Journey to Star Wars: The Last Jedi – Captain Phasma Vol 1
by Kelly Thompson, Marco Checchetto, and Andres Mossa
Journey to Star Wars: The Last Jedi – Captain Phasma (that’s a mouthful) sets up events in The Last Jedi and also (finally) gives Captain Phasma a stage to show off her skill and prowess without being relegated to a minor character that has presence on screen, but is ultimately under utilized and, essentially, useless–*cough* Boba Fett.
Kelly Thompson picks things up during the destruction of the Starkiller base from The Force Awakens and Captain Phasma’s ultimate escape from the base’s ultimate destruction–apologies to anyone living under a rock that may not know some of the events of TFA. Thompson, having only four issues in which to tell the story of Captain Phasma, is quick to escalate the threat to Phasma and immediately show the driven, machine-like tenacity that had made Phasma the feared leader–at least within the Star Wars universe–that she is. Thompson carries the story swiftly and concisely, throwing obstacles at Phasma at every turn; but with every challenge, the single-minded, unrelenting Phasma adapts quickly and with brutal efficiency. Reading Thompson’s characterization really picks at the scab left by the limited usage of Phasma onscreen. She’s a no-nonsense, highly trained and motivated person with a seemingly interesting backstory–possibly revealed in the Captain Phasma novel that has been released and will be reviewed at some point–that has done whatever it took to get to where she is. It’s a damn shame that Phasma received the Boba Fett treatment on screen, because there feels like there is a lot of potential here.
Marco Checchetto is, without question, one of the most talented artist in any publisher’s bullpen; he can seemingly do it all. But, even considering all of the fantastic books he’s been apart of in the past, he seems most at home in the Star Wars universe. Checchetto’s characters are spectacularly designed and executed; his ships and weaponry feels like it’s been pulled directly off the screen and his pace is second to none. Checchetto absolutely pulled his weight, and then some, on this entry into Captain Phasma’s legacy and it’s hard to name anybody else that could have done it better. Alongside him, Andres Mossa seemingly pulls out all the stops. The colors range from bright and vibrant to muted and grey, striking all the right notes for the story and the characters. Plus, this poor Mossa had to consistently make Phasma’s armor look good and that in and of itself has got to be a challenge. Mossa, of course, more than hit the mark providing this book with just the right touch to push it over the edge. Talents like Checchetto and Mossa, melding like this, is something profoundly special and it was an amazing visual experience from first page to last, thanks to their work. Here’s hoping we’ll see these two again on a Star Wars book, and soon.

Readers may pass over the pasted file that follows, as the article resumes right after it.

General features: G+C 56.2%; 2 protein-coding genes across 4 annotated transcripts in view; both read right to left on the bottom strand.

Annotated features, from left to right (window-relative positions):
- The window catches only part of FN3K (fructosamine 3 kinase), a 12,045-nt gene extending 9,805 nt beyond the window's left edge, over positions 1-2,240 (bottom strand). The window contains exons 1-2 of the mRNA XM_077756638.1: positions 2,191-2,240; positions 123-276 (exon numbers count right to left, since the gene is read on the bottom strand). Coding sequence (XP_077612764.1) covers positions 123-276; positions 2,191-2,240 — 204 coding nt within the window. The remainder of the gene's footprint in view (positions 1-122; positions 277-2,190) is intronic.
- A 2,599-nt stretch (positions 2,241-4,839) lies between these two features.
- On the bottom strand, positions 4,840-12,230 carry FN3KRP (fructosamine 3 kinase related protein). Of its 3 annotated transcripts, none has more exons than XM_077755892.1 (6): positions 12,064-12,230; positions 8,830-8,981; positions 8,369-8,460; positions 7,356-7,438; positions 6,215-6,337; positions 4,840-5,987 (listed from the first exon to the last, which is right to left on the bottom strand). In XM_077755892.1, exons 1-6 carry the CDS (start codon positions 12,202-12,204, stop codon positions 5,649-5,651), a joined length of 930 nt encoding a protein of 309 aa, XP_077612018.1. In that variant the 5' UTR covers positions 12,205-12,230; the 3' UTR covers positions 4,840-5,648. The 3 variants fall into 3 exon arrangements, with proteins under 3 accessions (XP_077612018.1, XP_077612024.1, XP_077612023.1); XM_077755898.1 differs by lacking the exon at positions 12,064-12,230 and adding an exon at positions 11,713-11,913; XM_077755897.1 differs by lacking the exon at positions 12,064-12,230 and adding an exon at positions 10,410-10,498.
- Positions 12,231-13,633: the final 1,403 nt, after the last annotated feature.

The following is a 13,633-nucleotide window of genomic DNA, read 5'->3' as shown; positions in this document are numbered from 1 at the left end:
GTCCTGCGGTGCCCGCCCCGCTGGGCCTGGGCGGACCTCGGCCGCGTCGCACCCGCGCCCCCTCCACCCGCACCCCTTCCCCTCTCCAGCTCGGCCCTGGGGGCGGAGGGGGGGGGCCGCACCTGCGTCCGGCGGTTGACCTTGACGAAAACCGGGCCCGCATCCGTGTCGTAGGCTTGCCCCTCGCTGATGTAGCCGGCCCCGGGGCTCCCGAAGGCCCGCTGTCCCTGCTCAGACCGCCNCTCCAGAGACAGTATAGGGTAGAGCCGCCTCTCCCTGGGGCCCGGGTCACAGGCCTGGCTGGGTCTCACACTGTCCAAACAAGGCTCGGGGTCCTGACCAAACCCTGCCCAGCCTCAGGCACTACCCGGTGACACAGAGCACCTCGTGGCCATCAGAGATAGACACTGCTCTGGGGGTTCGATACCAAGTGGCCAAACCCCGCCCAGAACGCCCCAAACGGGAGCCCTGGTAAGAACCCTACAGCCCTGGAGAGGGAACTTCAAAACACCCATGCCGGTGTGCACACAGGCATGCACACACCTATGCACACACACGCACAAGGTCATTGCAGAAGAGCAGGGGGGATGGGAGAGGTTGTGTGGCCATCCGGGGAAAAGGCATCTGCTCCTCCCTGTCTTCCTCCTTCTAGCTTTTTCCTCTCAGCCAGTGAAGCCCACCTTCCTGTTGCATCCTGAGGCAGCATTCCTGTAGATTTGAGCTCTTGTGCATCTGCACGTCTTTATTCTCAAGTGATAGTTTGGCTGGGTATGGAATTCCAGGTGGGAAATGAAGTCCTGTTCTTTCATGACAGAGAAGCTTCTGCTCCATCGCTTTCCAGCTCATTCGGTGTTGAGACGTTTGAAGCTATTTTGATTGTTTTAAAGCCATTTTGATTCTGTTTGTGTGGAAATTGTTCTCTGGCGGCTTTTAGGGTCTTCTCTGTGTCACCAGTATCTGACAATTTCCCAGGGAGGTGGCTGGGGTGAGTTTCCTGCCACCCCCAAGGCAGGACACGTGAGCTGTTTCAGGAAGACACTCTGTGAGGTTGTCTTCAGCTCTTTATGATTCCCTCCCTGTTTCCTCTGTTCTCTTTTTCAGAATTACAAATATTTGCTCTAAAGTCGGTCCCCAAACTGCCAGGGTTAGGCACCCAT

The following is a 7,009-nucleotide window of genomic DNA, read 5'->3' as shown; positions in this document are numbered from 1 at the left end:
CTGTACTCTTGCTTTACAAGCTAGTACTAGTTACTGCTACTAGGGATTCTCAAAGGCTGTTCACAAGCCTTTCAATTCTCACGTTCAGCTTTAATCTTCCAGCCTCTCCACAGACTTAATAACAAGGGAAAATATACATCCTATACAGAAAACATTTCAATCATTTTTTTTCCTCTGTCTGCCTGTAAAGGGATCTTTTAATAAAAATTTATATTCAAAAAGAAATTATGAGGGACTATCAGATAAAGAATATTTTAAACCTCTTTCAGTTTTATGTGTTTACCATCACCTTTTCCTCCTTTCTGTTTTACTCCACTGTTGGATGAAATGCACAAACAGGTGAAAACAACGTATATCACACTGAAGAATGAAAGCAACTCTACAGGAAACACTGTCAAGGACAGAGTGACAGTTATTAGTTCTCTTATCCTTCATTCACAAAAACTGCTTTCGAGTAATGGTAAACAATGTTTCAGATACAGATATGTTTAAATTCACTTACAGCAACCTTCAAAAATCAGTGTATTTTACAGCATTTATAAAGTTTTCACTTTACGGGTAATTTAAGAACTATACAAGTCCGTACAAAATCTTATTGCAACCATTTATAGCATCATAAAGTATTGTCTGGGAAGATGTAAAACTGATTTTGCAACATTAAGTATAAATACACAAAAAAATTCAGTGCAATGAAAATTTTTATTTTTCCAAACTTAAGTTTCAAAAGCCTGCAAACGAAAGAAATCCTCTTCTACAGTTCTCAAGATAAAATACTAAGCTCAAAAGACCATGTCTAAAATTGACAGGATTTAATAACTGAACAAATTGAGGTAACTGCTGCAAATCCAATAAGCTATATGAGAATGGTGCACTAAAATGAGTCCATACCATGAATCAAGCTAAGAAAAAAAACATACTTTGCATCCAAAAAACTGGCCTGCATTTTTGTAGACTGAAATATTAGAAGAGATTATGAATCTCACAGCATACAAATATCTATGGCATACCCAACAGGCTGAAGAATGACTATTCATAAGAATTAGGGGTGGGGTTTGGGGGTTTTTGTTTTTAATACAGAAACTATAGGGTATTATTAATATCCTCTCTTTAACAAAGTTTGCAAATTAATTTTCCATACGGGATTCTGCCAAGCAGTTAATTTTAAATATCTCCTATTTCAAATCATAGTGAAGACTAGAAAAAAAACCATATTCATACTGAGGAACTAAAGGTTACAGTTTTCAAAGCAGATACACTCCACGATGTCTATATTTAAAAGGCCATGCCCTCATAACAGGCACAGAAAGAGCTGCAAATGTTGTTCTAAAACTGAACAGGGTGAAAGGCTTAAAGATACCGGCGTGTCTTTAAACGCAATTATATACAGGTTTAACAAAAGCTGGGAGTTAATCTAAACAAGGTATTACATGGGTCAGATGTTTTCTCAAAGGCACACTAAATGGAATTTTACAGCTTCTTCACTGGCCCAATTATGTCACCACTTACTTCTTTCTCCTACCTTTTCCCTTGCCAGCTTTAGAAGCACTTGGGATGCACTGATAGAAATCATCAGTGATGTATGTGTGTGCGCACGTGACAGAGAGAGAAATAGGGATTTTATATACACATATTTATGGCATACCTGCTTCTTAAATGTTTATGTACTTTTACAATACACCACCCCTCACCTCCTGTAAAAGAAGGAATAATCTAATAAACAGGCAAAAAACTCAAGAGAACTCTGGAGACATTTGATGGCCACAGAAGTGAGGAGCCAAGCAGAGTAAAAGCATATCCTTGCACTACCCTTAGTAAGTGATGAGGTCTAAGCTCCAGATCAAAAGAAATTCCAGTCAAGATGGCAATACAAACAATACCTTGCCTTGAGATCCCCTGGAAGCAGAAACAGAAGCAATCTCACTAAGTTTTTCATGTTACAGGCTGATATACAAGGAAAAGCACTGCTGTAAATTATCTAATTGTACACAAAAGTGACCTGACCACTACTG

Phasma got the shaft–pun not intended–on screen and this limited series is a step, a small step, in the right direction to rectifying the injustice she has received. The menacing figure that she is, she deserved so much more. For their part, Thompson, Checchetto, and Mossa have done an excellent job of giving her some much needed love. One can only hope that there is more love coming, aside from the novel, so this character that has been intriguing from the first time she appeared on screen can get the due she truly deserves. Pick this up if you, too, felt slighted by the short story that Phasma received in the new trilogy. You won’t be sorry.